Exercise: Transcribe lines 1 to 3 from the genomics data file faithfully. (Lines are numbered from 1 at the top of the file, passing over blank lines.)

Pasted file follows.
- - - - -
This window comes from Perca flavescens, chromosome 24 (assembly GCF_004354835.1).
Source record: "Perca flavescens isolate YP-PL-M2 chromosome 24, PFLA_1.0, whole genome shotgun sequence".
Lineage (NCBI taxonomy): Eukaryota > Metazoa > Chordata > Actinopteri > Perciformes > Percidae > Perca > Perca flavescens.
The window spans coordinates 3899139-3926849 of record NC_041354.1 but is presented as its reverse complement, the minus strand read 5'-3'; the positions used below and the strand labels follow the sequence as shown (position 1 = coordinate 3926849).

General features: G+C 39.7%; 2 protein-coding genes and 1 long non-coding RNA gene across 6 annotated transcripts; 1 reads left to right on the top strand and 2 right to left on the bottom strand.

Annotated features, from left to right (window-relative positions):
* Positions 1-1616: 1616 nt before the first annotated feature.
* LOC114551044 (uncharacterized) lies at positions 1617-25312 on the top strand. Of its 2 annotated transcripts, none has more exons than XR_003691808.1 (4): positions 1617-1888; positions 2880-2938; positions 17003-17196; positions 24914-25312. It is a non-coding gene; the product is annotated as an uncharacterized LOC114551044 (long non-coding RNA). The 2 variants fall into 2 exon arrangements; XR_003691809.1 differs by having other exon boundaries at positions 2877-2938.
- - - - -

This window comes from Perca flavescens, chromosome 24 (assembly GCF_004354835.1).
Source record: "Perca flavescens isolate YP-PL-M2 chromosome 24, PFLA_1.0, whole genome shotgun sequence".
Lineage (NCBI taxonomy): Eukaryota > Metazoa > Chordata > Actinopteri > Perciformes > Percidae > Perca > Perca flavescens.